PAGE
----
Simulation software shifts from Unix to Windows NT

ORLANDO, Fla. - As the use, capability, and diversity of computer-based simulation and training grew during the 1980s and 1990s, the operating system of choice was Unix. As a result, officials of Silicon Graphics Inc. of Mountain View, Calif., slowly pulled much of the computer market to their Unix-only workstations and systems.

Feb 1st, 1998

By J.R. Wilson

ORLANDO, Fla. - As the use, capability, and diversity of computer-based simulation and training grew during the 1980s and 1990s, the operating system of choice was Unix. As a result, officials of Silicon Graphics Inc. of Mountain View, Calif., slowly pulled much of the computer market to their Unix-only workstations and systems.

Later, however, increasingly fast microprocessors from Intel Corp. of Santa Clara, Calif., and its competitors - as well as dramatically improved capabilities for the Microsoft Windows NT operating system - have combined to erode the dominance of Unix sharply, even to the stage where Silicon Graphics leaders now have introduced a Windows NT-based system.

Further acknowledging this new paradigm was the announcement of the Fahrenheit project, a joint effort to support development of Windows-based graphics applications through the Silicon Graphics OpenGL application programming interfaces (APIs), and of Windows-based graphics applications through Microsoft`s Direct3D API. The result, leaders of Microsoft and Silicon Graphics predict, will be the emergence within the next two years of a truly scalable computer graphics software framework for everything from low-level APIs to high-order scene graphics.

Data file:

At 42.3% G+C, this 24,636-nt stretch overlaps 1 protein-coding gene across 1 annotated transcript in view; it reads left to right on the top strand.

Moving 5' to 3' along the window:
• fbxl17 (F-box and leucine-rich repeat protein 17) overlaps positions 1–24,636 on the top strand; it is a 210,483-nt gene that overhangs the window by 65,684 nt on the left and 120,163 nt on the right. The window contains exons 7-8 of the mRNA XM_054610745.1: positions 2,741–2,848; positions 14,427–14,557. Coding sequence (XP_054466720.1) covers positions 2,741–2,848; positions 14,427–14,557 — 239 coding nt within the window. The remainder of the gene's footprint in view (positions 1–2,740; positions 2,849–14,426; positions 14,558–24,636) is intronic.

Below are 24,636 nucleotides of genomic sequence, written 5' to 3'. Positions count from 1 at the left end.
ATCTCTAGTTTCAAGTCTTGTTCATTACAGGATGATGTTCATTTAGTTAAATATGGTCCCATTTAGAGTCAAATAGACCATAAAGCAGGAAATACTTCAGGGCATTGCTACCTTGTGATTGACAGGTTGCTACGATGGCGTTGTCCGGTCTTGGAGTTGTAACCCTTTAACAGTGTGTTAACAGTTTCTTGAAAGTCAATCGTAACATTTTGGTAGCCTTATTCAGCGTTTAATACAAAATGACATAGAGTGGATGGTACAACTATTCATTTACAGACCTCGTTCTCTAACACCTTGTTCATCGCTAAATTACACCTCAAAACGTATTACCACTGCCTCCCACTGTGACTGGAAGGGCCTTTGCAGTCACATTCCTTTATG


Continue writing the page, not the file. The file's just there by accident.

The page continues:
Leaders of the two companies also have agreed to collaborate on a new 3-D Graphics Device Driver Kit (DDK) to support OpenGL on the Windows 9x and Windows NT platforms. These efforts also involve Intel, whose engineers will be working on the Fahrenheit low-level API to ensure maximum support of the Intel Pentium II processor.

Silicon Graphics chairman Ed McCracken terms Fahrenheit as an expansion of the graphics market that "also marks Silicon Graphics` first step toward implementing its strategy to participate in the larger market for graphically oriented Windows NT-based systems."

Some long-time Silicon Graphics/ RISC/Unix stalwarts also are moving quickly to the Intel/NT environment. Bruce Caridi, marketing vice president of Paradigm Simulation Inc. of Dallas says he does not want to forsake the relationship with Silicon Graphics upon which his company was built - but adds he also does not plan to ignore the winds of change.

"We have a reputation of being a high-end tool provider, but we decided we needed an NT environment and have now established new relationships with Intergraph and Digital, whose help we need to get our software out to the large base of NT users," he says. "NT is a volume opportunity. Our business has been built on selling very high-end, expensive tools to a very niche market. NT is the complete opposite. But if that market takes off, we want to be there with the right tools."